• Go to the box where XL Release is installed.
  • Go to XL Release Home folder and then inside lib folder.
  • Look for the server-****.jar file.
  • Now using either an unzip utility or the jar command, unzip to extract the following file: jenkins/Build.py sample jar command:  jar -xvf server-5.0.0.jar jenkins/Build.py
  • You’ll see a folder named Jenkins containing a Build.py, which is created in the lib folder.
  • Now make the changes outlined below.
    • Edit the XLR_HOME/ext/synthetic.xml and type the following:
        <type-modification type="jenkins.Build">
                 <property name="properties" category="output" kind="map_string_string" required="false" description="All environment properties"/>
        </type-modification>
    • Move the jenkins folder under XLR_HOME/ext/ such that it looks like XLR_HOME/ext/jenkins/Build.py
    • Edit that file and look out for this section:
        while True:
            # now we can track our builds
            time.sleep(poll_interval)
            response = request.get(jobContext + str(buildNumber) + '/api/json', contentType = 'application/json')
            buildStatus = JsonPathResult(response.response, 'result').get()
            duration = JsonPathResult(response.response, 'duration').get()
            if buildStatus and duration != 0:
                break 
    • Underneath this section, add the following lines (be careful of indentation as these lines are not inside the while loop but at the same level):
        envResponse = request.get(jobContext + '/' + str(buildNumber) + '/injectedEnvVars/api/json', contentType = 'application/json')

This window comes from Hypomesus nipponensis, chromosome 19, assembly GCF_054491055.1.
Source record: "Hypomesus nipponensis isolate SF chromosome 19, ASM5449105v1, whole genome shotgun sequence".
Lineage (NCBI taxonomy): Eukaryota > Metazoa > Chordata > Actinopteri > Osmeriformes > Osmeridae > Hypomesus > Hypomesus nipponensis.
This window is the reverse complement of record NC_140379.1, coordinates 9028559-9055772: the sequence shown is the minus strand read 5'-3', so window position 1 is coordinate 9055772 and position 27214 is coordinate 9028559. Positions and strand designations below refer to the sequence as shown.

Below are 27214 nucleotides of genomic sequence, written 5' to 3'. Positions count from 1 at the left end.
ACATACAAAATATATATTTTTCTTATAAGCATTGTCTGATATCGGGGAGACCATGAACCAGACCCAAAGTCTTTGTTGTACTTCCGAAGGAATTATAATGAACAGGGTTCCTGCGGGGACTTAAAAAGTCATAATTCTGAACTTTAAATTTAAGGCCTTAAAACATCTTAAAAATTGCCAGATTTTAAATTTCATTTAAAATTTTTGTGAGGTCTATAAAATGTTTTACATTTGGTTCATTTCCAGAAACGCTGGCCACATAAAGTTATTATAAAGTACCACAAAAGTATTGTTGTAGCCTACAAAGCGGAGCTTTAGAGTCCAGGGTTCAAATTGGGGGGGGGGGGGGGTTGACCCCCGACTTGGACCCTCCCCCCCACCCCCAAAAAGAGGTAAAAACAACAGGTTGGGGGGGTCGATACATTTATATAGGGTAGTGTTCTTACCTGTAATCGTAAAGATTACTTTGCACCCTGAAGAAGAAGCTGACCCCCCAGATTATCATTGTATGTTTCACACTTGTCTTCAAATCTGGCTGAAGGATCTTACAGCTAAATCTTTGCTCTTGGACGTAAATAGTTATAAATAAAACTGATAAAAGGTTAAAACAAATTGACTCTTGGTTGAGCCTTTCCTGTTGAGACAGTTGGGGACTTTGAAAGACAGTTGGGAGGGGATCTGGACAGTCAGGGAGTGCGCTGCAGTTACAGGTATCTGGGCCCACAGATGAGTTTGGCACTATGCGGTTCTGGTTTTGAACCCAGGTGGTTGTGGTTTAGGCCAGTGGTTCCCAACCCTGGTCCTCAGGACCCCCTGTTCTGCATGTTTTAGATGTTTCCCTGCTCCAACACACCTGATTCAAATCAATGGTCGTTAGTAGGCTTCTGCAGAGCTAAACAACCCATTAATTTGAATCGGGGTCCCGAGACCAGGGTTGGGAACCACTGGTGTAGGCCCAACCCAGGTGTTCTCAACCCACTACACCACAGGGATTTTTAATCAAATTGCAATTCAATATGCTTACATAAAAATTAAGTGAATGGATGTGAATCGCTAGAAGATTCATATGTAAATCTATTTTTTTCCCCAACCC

properties = JsonPathResult(envResponse.response,'envMap').get()
    • Save Build.py. You have now overridden the Jenkins functionality to add a new field that’s of type string key-value map and will be populated by the environment variables from Jenkins.
    • Restart XL Release.

Testing Changes in the XL Release GUI

You’ll now notice that your previous Jenkins task shows another extra field in output properties:

How to effectively use Maven POM metadata by propagating them through Jenkins

Once the Jenkins job completes, you can run a release and look at the task:

How to effectively use Maven POM metadata by propagating them through Jenkins.

Using the Captured Values

To create a variable as a map full of values, you can specify the variable in the properties field. Let’s call that variable props.

  • To use the value in a script task or precondition, use it as follows: print releaseVariables['props']['POM_VERSION'] (where props is the map variable and POM_VERSION is the key whose value need to be captured).
  • To use the value in a manual task, email body, or anywhere else, you need to create a variable per value that you want to capture and then use a script task to set them with the right values. For detailed instructions see here

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Topics:
jenkins ,devops ,maven ,xl release

Published at DZone with permission of Amit Mohleji. See the original article here.